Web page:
When you hear the word addiction, what do you usually think? Is it things like heroin, cocaine, marijuana, or alcohol?
Addiction is defined as the compulsive need for and use of a habit-forming substance. In the U.S., there is a bigger problem related to substance abuse and painkiller addiction. Tramadol (Ultram), a pain reliever that is similar to morphine and extremely addictive, is one of the additions that is responsible for an alarming number of deaths.
It was in 2016 that the American Society of Addiction Medicine has reported that there were over 2 million Americans age 12 and older who had a substance abuse disorder involving painkiller medications.
Below is the graphic posted by the National Institute On Drug Abuse emphasizing the rising problem of deaths caused by overdose in the past seventeen years. Tramadol specifically is grouped with Fentanyl in the “Synthetic Opioids other than Methadone” category, according to the U.S. Centers for Disease Control (CDC).
|Image Source: NIH|
This graphic from the CDC also dictates how the numbers of opioid/painkiller addiction and death rose in 2013 and have only continued to rise.
|Image Source: CDC|
The statistics shown in the image above should serve as a wake-up call to doctors as well as patients. Yes, it’s true that pain relievers are part of treatment for some patients, however, it should never be prescribed or given without careful consideration.
What Is Tramadol And Why Is It Dangerous?
Tramadol falls under the category of opioid and narcotics. It is a powerful synthetic pain reliever and is being used to treat moderate to severe pains.
It works by binding to receptors in the brain that are responsible for alerting the body of pain.
Its side effects include fainting, memory loss, nausea, blood in urine, bloating, increased blood pressure, chills, and increased heart rate.
Professor Jack Crane, a former Northern Ireland State Pathologist and leading expert in forensic medicine, says that:
“People seem to assume that Tramadol is safe because it is prescribed by doctors, but in my mind it is just as dangerous as heroin and should be reclassified as a class-A drug,” he said.
After several tragic Tramadol-related deaths occurred in his beloved country of Ireland, Crane was prompted to publicly speak on the issue of Tramadol in 2017. In that year, opiate-based drug killed more people in Northern Ireland.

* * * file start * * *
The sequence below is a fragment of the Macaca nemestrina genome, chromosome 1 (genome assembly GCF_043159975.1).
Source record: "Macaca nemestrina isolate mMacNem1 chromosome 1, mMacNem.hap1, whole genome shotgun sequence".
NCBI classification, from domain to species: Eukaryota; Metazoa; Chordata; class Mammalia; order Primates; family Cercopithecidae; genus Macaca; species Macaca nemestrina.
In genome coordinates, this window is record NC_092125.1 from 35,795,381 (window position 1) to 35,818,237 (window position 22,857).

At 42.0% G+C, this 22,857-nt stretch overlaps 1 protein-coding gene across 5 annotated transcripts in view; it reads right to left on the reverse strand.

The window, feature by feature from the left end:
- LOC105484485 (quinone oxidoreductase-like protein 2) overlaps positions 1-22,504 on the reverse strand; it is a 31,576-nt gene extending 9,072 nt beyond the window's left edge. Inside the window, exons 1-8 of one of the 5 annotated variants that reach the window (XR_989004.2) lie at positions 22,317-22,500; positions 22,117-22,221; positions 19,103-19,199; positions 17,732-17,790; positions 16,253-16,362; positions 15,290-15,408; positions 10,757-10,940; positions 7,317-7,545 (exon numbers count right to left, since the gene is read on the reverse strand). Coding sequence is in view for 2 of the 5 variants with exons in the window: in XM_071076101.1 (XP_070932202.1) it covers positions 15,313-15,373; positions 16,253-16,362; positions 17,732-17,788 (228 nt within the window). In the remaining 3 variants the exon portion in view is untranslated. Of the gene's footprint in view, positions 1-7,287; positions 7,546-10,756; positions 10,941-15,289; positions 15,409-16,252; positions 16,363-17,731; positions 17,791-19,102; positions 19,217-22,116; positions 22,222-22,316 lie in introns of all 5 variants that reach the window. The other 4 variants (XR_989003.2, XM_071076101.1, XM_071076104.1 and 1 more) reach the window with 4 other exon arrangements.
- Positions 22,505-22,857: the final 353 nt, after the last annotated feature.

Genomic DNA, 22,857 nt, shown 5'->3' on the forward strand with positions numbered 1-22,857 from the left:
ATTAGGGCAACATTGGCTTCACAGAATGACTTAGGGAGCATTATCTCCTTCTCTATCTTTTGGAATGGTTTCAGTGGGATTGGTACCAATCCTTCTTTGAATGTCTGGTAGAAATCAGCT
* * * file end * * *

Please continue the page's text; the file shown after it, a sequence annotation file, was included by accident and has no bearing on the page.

In the United States, drug overdose deaths caused by synthetic opioids including Tramadol, fentanyl, and fentanyl analogs doubled between 2015 and 2016 from 3.1 to 6.2 per 100,000 people.
Why Is Tramadol Addictive?
Along with the effective pain relief that it provides, Tramadol also creates feelings such as:
- Detachment from one’s body
These dual-effects are due to Tramadol’s ability to increase the availability of two neurotransmitter chemicals in the brain called norepinephrine and serotonin. It has been found that these chemicals can improve quality of sleep, improve concentration, help relieve symptoms of depression, and other mood disorders.
Tramadol & Alcohol
When mixed with alcohol, Tramadol can cause a lethal comatose state. This makes Tramadol extremely dangerous.
According to the book Drug Interactions: Analysis and Management, when you mixed Tramadol with alcohol the effects of the drug are enhanced, thereby significantly increasing your risk of dangerous side effects such as breathing problems, decreased blood pressure and heart rate, organ damage, and death.
Side Effects Of Tramadol Overdose
Here are the symptoms you may experience if you take more Tramadol than prescribed:
- Breathing difficulty
- Severe fatigue
- Irregular heartbeat
- Blacking out
- Reduced muscle tone
- Suicidal thoughts
How Much Tramadol Is Safe?
Generally, doctors recommend taking 50 to 100 mg every 6 hours. Although this dosage is considered safe for most adults, for those likely to experience addictive feelings or behavior, it is possible that no dose is safe. One should never increase their dose without first consulting with their physician.
Important note for pregnant women:
When it comes to pregnant or nursing women, Tramadol should NEVER be recommended as it can cause life-threatening side effects or withdrawal symptoms in newborns.
See to it that you understand the risk of taking any medication or drug. Painkiller may be needed to maintain the quality of life. However, for those people with addictive tendencies, other options may be chosen which could provide effective and less dangerous results.
Let your physician know if you are experiencing feelings of dependency or addiction to Tramadol or other drugs so that he can give you different, less addictive medication.